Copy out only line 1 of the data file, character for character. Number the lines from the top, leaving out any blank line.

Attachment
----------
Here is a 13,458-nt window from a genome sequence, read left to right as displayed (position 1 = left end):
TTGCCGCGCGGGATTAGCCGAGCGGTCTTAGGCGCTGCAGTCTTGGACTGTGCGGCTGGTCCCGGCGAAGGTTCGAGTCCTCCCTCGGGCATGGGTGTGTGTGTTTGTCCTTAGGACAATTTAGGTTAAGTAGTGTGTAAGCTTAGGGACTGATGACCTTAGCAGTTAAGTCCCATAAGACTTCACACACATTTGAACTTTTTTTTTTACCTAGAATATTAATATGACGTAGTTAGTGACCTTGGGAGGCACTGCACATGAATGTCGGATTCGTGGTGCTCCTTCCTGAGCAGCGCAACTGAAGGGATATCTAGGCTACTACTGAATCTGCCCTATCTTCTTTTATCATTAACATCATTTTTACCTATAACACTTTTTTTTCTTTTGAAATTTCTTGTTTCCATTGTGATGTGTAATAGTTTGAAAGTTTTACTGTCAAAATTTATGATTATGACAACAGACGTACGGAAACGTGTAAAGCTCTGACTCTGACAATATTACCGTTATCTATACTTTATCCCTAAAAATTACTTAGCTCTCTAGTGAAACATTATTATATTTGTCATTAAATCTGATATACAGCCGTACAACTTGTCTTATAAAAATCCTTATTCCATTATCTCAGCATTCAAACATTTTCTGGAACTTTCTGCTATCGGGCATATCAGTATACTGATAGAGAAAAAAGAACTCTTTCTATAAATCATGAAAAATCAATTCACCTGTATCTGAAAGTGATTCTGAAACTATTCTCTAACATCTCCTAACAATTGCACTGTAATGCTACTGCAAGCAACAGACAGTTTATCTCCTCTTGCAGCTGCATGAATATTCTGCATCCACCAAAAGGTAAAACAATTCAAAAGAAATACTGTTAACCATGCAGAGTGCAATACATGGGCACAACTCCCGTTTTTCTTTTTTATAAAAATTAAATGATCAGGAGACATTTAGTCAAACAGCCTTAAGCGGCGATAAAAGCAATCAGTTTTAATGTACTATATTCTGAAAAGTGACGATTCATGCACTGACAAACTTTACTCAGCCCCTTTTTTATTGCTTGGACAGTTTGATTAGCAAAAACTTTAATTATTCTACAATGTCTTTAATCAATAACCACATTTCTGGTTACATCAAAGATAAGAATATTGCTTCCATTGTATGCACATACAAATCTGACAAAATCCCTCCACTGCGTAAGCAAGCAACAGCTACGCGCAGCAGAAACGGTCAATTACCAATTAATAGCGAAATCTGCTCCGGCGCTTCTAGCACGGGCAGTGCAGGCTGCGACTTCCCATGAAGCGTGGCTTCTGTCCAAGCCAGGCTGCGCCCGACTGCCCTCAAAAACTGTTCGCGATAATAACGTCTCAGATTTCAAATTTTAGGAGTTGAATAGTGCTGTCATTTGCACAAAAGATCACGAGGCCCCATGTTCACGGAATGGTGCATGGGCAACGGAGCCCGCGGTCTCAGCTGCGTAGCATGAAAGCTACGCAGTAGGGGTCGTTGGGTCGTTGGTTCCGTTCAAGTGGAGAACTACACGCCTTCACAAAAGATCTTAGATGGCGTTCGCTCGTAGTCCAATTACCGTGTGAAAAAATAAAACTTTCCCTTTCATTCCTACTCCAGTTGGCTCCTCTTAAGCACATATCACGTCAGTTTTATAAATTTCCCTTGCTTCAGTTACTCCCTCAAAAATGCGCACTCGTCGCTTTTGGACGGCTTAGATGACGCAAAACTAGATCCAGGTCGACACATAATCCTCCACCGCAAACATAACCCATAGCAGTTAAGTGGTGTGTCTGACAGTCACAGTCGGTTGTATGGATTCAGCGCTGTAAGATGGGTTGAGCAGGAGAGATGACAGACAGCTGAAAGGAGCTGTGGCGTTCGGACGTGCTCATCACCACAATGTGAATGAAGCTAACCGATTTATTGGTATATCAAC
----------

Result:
Here is a 13,458-nt window from a genome sequence, read left to right as displayed (position 1 = left end):